A Return to Czech Carp
The country's traditional Christmas fish is a more ethical choice than exotic imports
Soon the streets of Czech cities will be lined with tanks full of carp, waiting to be bought for Christmas dinner. But it isn't only carp that Czechs love to eat at Christmas. Increasing numbers like to try out other fish too.
In fact, Czechs prefer eating sea fish to freshwater ones, as statistics about fish consumption show: 1.5 kilograms of freshwater fish are consumed per person per year, compared to five kilos of sea fish. Among the most popular is tuna. Four tonnes of tuna and 26 tonnes of tuna filets are consumed every year. But while rushing to buy their favorite tuna, Czechs are forgetting that the fish is one of the most endangered species around the globe.
Lukáš Pokorný cannot accept this fact. "When one sees tuna fish in shops and realizes that in five years this animal will be extinct, he or she should find it at least a little strange," says Pokorný, who set up a Facebook group called Odmítám jíst a kupovat maso z tuňáka/I Refuse to Eat and Purchase Tuna Meat. Describing himself as "80 percent vegetarian," he tries not to buy leather shoes and always checks the origins of the clothing he buys.
Sushi and bad feelings
In the Czech Republic, tuna meat is frequently used for high-end sushi. "I have bad feelings," says Bára Rektorová, the owner of the small firm Sushiqueen. "Looking for a safely caught fish in our country is a utopia. We are happy just to get good quality fish." She purchases her yellow fin tuna from the C.I.P.A company in Sri Lanka. But safe fishing methods make the fish too expensive for the Czech market, at 2,000 crowns per kilo. No single customer has ever shown interest in the origin of the fish, anyway, says Rektorová. After all, Pokorný's Facebook group has a mere 50 members.
Other countries in the region apply strict rules to protect endangered fish species. In Austria, the Norma and Lidl supermarket chains have banned the sale of yellow fin tuna. In Germany and the United Kingdom, fish restaurants always include information about the origin of the fish. In the USA, every other Hollywood celebrity shuns tuna sushi.
"Czechs do not perceive the sea as a problem," explains Vojtěch Kotecký of the environmental group Hnutí Duha ("Rainbow Movement"). "They are not fishermen for whom fishing is part of their daily lives."
But in a globalized age, that argument is no longer valid. Even the inhabitants of a landlocked country should think globally. More than thirty thousand sea fish are consumed in this country, according to figures presented in a publication called Česká stopa (Czech Footprint), produced by Hnutí Duha in 2004.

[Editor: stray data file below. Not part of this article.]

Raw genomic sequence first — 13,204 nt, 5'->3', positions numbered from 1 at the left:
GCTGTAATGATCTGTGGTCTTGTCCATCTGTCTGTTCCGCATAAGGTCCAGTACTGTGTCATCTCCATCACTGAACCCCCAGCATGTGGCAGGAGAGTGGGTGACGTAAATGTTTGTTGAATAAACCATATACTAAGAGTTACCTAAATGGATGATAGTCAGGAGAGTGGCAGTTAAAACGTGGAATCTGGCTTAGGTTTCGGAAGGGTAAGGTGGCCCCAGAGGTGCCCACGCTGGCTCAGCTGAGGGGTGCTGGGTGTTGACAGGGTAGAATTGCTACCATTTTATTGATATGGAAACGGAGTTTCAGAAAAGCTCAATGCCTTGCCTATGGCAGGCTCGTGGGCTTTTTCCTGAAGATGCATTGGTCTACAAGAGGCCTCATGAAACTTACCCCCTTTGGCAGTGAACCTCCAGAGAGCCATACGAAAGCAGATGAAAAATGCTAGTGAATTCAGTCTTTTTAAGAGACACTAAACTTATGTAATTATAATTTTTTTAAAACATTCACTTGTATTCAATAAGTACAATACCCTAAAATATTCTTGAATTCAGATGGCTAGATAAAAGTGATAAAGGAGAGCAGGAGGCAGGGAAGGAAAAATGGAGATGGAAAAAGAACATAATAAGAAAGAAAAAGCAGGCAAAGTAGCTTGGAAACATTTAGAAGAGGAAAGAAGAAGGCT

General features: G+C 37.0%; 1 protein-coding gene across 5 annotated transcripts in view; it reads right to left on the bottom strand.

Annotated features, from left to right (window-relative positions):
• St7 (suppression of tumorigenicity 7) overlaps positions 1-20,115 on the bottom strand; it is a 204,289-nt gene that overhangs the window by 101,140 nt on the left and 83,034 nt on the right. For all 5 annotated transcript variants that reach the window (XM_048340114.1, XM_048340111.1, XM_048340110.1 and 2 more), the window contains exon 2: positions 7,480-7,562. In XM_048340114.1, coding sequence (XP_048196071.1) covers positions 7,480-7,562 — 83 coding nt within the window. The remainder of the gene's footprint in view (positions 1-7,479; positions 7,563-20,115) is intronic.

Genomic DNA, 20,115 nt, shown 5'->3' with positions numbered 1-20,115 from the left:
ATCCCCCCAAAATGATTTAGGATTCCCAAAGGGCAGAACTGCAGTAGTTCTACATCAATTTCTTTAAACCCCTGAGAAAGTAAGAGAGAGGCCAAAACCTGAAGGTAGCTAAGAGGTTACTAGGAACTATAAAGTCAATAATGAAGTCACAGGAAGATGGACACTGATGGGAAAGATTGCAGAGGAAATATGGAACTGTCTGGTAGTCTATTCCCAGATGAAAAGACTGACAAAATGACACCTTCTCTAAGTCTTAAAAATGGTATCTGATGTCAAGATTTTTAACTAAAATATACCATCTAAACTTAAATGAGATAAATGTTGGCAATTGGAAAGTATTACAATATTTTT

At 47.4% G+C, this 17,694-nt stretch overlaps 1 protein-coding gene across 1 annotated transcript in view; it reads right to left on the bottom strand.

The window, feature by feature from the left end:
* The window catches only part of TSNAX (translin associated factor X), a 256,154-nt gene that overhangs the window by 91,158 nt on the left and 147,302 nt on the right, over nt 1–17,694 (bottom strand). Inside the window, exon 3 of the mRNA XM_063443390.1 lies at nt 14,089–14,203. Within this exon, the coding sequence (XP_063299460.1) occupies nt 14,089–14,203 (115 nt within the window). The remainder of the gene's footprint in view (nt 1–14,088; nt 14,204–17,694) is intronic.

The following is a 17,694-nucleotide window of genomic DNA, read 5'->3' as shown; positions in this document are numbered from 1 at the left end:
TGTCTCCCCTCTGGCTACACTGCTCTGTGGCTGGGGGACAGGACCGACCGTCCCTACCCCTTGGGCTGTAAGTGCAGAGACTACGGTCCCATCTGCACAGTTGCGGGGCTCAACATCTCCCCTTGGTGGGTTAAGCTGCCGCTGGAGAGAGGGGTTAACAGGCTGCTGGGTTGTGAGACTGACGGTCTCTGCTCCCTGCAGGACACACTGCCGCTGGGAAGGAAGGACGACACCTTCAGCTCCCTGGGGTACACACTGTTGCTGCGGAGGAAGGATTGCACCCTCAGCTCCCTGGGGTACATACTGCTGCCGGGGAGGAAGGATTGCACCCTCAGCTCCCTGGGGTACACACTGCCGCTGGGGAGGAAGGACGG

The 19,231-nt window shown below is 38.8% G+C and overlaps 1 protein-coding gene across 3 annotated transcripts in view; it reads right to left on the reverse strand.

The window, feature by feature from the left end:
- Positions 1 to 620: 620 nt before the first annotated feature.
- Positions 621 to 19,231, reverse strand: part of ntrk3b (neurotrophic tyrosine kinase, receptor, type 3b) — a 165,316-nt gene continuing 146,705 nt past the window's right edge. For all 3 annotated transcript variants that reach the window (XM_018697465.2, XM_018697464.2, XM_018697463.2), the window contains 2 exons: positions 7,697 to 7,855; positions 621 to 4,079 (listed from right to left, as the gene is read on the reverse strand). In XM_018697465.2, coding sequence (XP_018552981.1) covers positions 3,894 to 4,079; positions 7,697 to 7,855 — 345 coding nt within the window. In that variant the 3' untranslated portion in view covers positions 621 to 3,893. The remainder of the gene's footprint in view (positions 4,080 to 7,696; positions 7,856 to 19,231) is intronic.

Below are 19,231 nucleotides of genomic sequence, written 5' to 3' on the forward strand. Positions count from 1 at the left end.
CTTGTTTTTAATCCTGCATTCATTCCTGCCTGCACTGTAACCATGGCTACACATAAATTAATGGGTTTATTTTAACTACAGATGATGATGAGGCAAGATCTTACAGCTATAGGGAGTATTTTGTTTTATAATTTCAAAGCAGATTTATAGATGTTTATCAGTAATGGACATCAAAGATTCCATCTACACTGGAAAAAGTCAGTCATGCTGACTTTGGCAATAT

"Take advantage of our offer -- buy black halibut! Black halibut on sale!" says a kindly female over the public address system at a Kaufland hypermarket. Halibut stocks have also been overfished and responsible consumers are universally advised against buying this type of fish. The Kaufland freezer also stocks other endangered species -- swordfish and shark. Their stocks are almost depleted too.
There's also a fish in Kaufland stores that doesn't officially exist: Dutch trout. The world of zoology world doesn't recognize this type of fish. It's a trade name used for herring smelt (Argentina silus), which is a critically endangered species. On top of that, Kaufland outlets in the Czech Republic sell "seawater pike," which, in reality, is European hake (Merluccius merluccius).
To date, no audit of Czech shops selling fish has been carried out, so consumers are dependent on the information on labels. Czech regulations stipulate that all packaging includes information about the type of fish and its origin. Some companies give the fish's name in Latin, the place where it was fished and the code of a specific fish collecting pool. Ideally, the packaging should also include a certificate from the Marine Stewardship Council (MSC). The MSC isn't without its flaws -- tolerating, as it does, some problematic methods of fishing -- but at least it certifies some endangered species.
Based on a survey of supermarkets across Germany, conducted by Greenpeace, Kaufland had the best practices. In the Czech Republic, Kaufland follows some ethical guidelines and provides a list of all the fish it sells, including the place where they were caught and/or bred. But this list also includes the endangered species halibut, yellow fin tuna and angler fish.
Although fishing has been on the increase, year by year, demand has been growing much faster, which explains the trend toward fish-farming, which is now the fastest-growing industry in the world. But, in terms of environmental impact, fish farms are something akin to pig sties. They produce a large amount of garbage that poisons the environment; fish can escape from the farms, breeding with other species and thus destroying their genetic fund; and they can also spread new diseases.
All this should cast a new light on the Czech carp. It is less problematic than any other fish mentioned in this article. It is not delivered to the market from faraway places and it certainly isn't among the world's endangered species. In the run-up to the holidays, we should bear that in mind when buying a fish for our Christmas dinner.
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